You probably have a “Norman” in your life.
He’s the guy who sends you follow-up emails to his follow-up email about his original email. When you see him in a crowded room, you try to make yourself invisible — but of course he makes a beeline for you and corners you to tell you about this incredible-amazing-fantastic deal he’s working on, and he’s going to introduce you to some very important people, and can he call you tomorrow with the details? If you would please just do him the honor of allowing him to do this favor for you, it would mean the world to him.
Richard Gere is the title character in “Norman: The Moderate Rise and Tragic Fall of a New York Fixer,” and it’s a tribute to Gere’s veteran skill set that we find the often irritating Norman also to be a fascinating enigma and on some level a truly sympathetic figure.
He makes us cringe, but we’re kinda rooting for him.
Gere delivers one of the most impressive and nuanced performances of his career as Norman Oppenheimer, a Manhattan consultant of sorts who is well into his 60s but still seems to be hustling for his first major break.
Norman’s the kind of guy who is forever “accidentally” bumping into movers and shakers on the street or showing up at events and working the room after wrangling invites under dubious circumstances. He’s always placing himself in embarrassing situations and almost forcing people to push him away, but he seems incapable of humiliation.
(In one perfectly choreographed scene, a wealthy power broker played by Josh Charles is hosting a party at his home and isn’t entirely clear how Norman got in. He quietly and ruthlessly dispatches Norman into the night with a tight smile and an icy look.)
Norman operates on the fringes of Jewish power circles, working every angle to finally get that seat at the table. He’s not without a certain amount of warm charm, which he uses to ingratiate himself with an Israeli politician, Micha Eshel (Lior Ashkenazi in a wonderful performance), who takes a liking to Norman even though his top aide and his wife caution him about Norman’s ulterior motives.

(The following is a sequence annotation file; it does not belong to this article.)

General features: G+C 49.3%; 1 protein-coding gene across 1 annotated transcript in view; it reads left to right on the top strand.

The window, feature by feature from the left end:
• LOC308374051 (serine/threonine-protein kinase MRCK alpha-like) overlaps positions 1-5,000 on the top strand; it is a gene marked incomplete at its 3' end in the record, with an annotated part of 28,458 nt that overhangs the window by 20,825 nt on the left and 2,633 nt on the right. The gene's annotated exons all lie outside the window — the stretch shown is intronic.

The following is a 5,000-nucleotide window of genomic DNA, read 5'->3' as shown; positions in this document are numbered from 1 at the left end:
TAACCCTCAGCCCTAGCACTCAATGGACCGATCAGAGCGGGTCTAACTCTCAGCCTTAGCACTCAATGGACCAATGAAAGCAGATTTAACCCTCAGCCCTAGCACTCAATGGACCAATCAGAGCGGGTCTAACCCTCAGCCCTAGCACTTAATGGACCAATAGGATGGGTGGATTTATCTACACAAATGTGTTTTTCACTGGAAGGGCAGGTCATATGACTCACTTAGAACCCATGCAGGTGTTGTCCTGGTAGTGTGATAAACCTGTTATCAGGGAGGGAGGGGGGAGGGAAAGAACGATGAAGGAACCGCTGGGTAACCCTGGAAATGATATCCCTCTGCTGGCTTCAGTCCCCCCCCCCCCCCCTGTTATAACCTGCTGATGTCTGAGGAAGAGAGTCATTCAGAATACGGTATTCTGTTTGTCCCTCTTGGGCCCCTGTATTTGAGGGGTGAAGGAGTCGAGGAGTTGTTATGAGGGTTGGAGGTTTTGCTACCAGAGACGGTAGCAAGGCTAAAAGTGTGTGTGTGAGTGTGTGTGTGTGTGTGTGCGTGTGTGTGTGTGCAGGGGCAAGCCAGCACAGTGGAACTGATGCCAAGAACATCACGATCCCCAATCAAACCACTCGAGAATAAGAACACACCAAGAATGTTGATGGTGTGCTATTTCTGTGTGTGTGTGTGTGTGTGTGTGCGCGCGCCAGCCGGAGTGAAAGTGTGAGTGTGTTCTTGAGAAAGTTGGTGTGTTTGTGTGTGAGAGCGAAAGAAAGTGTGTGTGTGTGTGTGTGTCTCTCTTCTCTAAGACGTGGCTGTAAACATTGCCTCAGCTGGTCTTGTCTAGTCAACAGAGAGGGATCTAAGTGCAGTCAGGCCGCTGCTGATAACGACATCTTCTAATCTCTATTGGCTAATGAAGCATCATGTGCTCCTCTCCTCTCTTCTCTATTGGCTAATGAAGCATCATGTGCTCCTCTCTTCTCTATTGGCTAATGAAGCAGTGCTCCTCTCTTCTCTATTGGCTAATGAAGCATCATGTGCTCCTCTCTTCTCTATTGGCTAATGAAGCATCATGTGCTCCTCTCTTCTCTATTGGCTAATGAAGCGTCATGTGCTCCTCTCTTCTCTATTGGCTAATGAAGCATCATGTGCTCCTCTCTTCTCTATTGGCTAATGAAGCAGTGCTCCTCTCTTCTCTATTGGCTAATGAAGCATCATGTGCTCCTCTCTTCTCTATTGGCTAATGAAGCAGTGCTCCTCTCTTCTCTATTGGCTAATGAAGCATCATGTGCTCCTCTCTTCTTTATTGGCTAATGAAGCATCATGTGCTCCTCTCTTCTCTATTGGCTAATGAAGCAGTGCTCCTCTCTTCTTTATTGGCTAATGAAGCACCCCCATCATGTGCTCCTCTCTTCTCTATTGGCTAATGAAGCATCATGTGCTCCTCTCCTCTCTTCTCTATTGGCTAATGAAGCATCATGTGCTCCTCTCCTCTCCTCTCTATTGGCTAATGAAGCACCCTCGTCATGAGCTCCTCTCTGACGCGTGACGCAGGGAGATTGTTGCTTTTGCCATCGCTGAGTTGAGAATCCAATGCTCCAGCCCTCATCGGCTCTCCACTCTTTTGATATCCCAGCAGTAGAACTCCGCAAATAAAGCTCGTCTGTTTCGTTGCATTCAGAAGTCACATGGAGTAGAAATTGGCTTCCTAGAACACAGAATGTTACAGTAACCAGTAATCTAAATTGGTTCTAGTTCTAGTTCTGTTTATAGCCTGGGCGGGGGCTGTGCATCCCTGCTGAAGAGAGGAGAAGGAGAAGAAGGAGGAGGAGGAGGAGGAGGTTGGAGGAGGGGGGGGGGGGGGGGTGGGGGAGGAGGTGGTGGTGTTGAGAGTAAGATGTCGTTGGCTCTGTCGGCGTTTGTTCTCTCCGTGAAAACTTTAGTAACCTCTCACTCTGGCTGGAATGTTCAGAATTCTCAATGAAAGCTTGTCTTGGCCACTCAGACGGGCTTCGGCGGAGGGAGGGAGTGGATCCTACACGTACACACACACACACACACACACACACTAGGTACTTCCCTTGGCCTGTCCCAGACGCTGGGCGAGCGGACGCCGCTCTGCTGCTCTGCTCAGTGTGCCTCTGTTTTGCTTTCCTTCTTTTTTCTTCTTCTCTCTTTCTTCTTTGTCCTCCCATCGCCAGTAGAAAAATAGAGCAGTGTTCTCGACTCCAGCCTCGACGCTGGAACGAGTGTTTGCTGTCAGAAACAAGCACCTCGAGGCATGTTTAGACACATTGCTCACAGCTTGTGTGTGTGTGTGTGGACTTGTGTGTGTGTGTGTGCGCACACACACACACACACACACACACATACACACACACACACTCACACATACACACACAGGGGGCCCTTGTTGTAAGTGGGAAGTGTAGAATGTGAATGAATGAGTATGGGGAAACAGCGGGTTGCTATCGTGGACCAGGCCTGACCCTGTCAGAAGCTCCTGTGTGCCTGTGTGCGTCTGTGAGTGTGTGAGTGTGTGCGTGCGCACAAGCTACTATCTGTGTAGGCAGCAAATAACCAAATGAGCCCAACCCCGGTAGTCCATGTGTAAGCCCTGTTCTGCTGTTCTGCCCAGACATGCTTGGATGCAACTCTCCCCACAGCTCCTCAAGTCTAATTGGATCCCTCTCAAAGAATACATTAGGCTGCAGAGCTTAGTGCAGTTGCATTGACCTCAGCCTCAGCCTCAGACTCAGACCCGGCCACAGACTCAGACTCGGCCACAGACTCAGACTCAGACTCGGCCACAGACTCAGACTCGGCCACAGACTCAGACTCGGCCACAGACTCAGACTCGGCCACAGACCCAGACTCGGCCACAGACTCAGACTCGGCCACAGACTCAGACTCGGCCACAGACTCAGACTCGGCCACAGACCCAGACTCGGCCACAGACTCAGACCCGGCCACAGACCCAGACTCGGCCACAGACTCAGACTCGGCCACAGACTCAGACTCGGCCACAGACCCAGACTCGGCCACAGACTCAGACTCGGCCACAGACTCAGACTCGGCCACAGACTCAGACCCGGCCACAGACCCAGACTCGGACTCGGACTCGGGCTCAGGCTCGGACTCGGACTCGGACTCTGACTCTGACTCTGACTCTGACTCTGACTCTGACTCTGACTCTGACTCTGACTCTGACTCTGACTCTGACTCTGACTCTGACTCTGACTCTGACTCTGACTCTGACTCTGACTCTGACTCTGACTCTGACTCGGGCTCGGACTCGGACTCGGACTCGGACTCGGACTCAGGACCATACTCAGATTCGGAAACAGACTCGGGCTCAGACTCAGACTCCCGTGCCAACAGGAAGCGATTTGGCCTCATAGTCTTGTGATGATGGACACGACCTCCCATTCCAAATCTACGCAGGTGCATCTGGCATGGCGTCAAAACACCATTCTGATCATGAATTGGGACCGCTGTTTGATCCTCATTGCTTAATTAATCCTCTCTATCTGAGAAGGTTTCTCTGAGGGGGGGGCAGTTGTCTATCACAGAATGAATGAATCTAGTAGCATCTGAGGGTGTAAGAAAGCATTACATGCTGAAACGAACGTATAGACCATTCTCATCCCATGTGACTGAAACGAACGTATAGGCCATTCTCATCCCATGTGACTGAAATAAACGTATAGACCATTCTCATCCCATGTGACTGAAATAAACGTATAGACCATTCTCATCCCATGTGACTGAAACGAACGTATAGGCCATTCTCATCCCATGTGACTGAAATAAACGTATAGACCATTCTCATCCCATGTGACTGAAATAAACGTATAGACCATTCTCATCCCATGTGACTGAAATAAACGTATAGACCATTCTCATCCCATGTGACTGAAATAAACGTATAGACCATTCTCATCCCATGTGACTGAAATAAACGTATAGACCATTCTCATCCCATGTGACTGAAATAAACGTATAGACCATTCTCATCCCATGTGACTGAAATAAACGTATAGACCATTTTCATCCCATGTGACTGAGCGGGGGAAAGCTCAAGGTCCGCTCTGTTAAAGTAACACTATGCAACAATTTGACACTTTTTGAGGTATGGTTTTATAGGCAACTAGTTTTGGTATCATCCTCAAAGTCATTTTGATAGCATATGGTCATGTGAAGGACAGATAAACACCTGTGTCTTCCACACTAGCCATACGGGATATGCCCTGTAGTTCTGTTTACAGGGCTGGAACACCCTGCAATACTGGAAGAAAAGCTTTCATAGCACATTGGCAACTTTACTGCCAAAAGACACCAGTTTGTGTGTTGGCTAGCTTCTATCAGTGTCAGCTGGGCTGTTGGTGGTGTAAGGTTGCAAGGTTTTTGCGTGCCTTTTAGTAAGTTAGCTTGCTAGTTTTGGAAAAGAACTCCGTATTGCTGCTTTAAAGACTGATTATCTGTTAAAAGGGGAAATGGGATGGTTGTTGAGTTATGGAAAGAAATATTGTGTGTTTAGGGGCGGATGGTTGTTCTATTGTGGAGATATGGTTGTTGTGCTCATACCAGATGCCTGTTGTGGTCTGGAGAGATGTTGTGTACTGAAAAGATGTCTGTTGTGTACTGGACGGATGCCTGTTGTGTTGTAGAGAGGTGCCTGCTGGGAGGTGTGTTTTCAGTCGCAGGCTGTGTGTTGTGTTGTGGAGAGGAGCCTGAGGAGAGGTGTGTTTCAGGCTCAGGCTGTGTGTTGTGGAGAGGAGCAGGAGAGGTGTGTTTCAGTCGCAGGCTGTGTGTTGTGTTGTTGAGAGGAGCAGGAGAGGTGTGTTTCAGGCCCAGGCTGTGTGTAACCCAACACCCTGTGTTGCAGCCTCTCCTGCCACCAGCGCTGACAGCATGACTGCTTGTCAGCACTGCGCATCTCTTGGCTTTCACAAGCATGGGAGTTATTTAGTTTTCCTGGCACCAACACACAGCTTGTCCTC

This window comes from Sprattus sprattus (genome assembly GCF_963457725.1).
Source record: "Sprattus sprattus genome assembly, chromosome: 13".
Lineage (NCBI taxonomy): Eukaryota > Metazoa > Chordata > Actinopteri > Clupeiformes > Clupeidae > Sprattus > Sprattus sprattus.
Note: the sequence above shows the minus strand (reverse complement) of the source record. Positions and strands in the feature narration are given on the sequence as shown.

Cut to a few years later. When Micha becomes prime minster of Israel, there’s a celebration for him in New York. He welcomes Norman with a very public embrace and tells everyone in the room Norman is a dear friend and will be his most trusted confidante in the city.
Triumph! Victory! As Norman tells his nephew (Michael Sheen), “For once I bet on the right horse.”
(In one of the film’s myriad nifty touches, writer-director Joseph Cedar captures Norman’s moment by freezing everyone in the room except Norman, who is bursting with a combination of exuberance and disbelief. We get the sense this is the best moment of Norman’s life, and it might not ever get any better.)
“Norman” is populated by any number of intriguing supporting players, from Steve Buscemi’s rabbi to Charlotte Gainsbourgh’s government investigator to Harris Yulin’s influential power broker, who regards Norman with undisguised suspicion and openly wonders where this guy came from and what he’s up to. Even when Norman is riding his winning streak and taking advantage of his newfound status, there’s this uneasy aura stalking him, as if it’s all going to come crashing down at any moment.
Cedar engages in a number of cool visual touches, e.g., telephone conversations in which it appears as if the subject of Norman’s pitch is standing in the same room with him. (Although a few of the flourishes draw a little bit too much attention to themselves and distract from the dialogue at hand.)
More than 30 years after Richard Gere hit it huge with preening roles in films such as “American Gigolo” and “An Officer and a Gentleman,” he’s become one of the most interesting older lions in the business. Gere’s work in “Norman” is to be treasured. It’s one of the best performances in any movie this year.
Sony Pictures Classics presents a film written and directed by Joseph Cedar. Rated R (for some language). Running time: 118 minutes. Opens Friday at local theaters.